AT LACMA Wed 11.12.2014

Reese Witherspoon Shares the Travails of Making the Heart-Wrenching Film, Wild

Screen Shot 2014-11-12 at 12.00.21 PM

With awards season rapidly approaching, experts and fanatics everywhere are already placing bets on who will be bestowed with upcoming nominations. One of the year’s big, buzzy performances is that of Academy Award Winner Reese Witherspoon, who is said to be a shoo-in for another Best Actress nomination for her portrayal of international best-selling author Cheryl Strayed.

Strayed’s acclaimed memoir Wild: From Lost to Found on the Pacific Crest Trail is brought to life by  Witherspoon (who also produced). It’s the latest film by director Jean-Marc Valee (Dallas Buyer’s Club). Last night, Film Independent Members packed the house for a free screening of the emotional drama, followed by a conversation with Witherspoon, co-star Laura Dern and producer Bruna Papandrea.

Film Independent Curator Elvis Mitchell sat down with the three talented women to discuss Valee’s unique directing methods, shooting racy sex and drug scenes, and avoiding the studio system in order to ensure Strayed’s memoir was adapted in a way that would do the book justice and make its author proud.

Mitchell started the conversation by commenting on Witherspoon’s southern accent, which led to her and Dern hilariously imitating their mothers and how they reacted to seeing Wild for the first time. The banter got the audience to erupt in laughter—no small feat, as many people had just finished wiping tears from their eyes after such an emotional film.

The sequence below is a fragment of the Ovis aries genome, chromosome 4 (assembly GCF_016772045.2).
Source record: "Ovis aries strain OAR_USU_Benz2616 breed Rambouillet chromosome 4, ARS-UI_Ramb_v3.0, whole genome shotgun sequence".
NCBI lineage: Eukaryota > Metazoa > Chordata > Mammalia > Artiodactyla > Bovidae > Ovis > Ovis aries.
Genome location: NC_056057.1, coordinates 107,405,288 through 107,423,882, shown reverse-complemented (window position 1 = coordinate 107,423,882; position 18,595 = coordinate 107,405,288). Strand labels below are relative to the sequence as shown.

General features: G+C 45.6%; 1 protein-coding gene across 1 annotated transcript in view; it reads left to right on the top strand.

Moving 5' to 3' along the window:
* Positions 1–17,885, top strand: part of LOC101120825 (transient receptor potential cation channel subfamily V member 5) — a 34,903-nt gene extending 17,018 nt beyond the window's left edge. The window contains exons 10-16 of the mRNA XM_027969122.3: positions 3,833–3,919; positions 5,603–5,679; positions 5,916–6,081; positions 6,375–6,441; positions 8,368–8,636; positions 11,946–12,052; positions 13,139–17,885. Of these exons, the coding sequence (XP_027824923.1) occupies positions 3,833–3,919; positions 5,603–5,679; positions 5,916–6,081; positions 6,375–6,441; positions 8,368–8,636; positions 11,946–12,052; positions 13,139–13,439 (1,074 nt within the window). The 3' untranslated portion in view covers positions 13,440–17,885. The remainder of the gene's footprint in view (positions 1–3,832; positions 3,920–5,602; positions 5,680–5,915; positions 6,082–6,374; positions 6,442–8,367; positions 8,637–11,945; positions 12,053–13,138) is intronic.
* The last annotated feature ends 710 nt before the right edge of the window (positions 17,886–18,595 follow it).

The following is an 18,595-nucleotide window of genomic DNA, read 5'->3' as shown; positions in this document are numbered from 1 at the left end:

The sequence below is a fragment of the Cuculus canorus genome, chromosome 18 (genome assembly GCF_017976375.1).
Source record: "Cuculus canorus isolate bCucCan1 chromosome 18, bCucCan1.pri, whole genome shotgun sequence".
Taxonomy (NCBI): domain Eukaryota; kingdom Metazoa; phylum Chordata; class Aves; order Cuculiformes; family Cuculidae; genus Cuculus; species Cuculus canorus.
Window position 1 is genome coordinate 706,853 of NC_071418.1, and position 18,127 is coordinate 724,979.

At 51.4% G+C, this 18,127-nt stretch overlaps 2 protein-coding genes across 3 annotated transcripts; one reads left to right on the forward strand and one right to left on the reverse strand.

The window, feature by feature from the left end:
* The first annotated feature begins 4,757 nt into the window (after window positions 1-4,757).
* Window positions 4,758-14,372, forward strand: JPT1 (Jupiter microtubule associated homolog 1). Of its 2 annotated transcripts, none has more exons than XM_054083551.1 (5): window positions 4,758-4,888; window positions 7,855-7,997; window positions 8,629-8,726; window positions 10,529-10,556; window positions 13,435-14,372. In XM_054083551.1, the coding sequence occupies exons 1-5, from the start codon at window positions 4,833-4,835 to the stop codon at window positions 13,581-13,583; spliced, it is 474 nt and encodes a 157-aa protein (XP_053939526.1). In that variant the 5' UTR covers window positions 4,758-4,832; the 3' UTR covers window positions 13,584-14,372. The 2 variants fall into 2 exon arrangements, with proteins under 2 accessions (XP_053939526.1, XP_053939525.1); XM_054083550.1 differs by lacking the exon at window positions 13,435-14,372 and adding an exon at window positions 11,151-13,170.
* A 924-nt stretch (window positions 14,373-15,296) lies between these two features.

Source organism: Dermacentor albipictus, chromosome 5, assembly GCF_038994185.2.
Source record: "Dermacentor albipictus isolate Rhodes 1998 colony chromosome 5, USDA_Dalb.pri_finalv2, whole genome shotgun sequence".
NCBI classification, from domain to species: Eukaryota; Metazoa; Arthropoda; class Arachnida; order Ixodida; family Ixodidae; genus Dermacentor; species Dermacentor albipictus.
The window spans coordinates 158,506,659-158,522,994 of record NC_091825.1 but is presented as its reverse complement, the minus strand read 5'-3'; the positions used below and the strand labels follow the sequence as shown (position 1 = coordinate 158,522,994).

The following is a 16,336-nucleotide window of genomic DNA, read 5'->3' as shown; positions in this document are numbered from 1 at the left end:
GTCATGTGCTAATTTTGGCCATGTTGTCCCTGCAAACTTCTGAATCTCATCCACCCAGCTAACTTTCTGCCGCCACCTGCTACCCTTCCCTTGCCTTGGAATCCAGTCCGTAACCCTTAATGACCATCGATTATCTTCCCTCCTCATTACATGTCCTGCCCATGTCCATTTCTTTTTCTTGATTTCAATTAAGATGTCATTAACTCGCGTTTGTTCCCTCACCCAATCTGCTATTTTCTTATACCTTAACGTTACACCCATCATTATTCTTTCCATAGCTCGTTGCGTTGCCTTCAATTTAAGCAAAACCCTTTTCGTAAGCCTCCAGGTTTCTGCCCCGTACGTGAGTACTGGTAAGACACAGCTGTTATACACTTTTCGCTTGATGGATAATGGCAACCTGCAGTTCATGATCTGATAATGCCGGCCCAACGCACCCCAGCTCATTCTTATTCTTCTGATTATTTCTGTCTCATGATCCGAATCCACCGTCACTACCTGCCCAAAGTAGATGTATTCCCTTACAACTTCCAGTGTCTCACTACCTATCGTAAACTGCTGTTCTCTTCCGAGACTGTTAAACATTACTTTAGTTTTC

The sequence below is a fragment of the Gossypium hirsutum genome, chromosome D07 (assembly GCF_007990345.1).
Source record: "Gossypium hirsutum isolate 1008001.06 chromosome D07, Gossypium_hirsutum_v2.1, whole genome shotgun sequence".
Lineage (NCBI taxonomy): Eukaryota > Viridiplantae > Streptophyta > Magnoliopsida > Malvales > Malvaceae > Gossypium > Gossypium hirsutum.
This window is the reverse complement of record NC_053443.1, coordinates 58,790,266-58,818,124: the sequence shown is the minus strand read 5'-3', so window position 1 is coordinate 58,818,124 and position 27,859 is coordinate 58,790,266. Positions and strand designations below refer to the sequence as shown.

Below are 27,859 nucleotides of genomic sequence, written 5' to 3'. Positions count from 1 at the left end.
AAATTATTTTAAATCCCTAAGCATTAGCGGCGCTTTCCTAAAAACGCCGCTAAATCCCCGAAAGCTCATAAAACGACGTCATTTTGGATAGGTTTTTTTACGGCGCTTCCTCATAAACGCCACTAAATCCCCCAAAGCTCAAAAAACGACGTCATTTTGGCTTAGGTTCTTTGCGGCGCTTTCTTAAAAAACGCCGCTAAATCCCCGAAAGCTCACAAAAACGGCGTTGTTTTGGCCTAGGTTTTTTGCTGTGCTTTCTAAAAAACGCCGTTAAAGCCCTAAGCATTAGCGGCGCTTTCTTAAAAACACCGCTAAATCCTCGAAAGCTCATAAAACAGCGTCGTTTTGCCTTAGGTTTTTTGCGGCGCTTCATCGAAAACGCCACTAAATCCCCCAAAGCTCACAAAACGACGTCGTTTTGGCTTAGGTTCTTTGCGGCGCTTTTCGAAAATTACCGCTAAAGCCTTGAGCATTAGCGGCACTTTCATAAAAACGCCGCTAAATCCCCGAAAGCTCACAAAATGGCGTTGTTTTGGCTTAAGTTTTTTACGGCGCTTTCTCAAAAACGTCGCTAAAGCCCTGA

It all started with the book. Witherspoon admitted to reading—and sobbing through—the entire manuscript in 24 hours, after Strayed sent it to her in 2011. She said she felt an urgency to connect with Strayed and detailed the many reasons she felt her memoir was so cinematic. After years of reckless behavior, a heroin addiction and the destruction of her marriage, Strayed set out to hike more than a thousand miles on the Pacific Crest Trail on her own. Strayed’s brutal honesty in exposing the very dark, intimate details of her life captivated Witherspoon, who made it a passion project.

Before the book hit shelves, Witherspoon and Papandrea met with Strayed and their admiration of her rose. Throughout the evening all three women spoke of how brave and amazing she is and how important it was to them to make sure Strayed’s voice wasn’t compromised by the adaptation.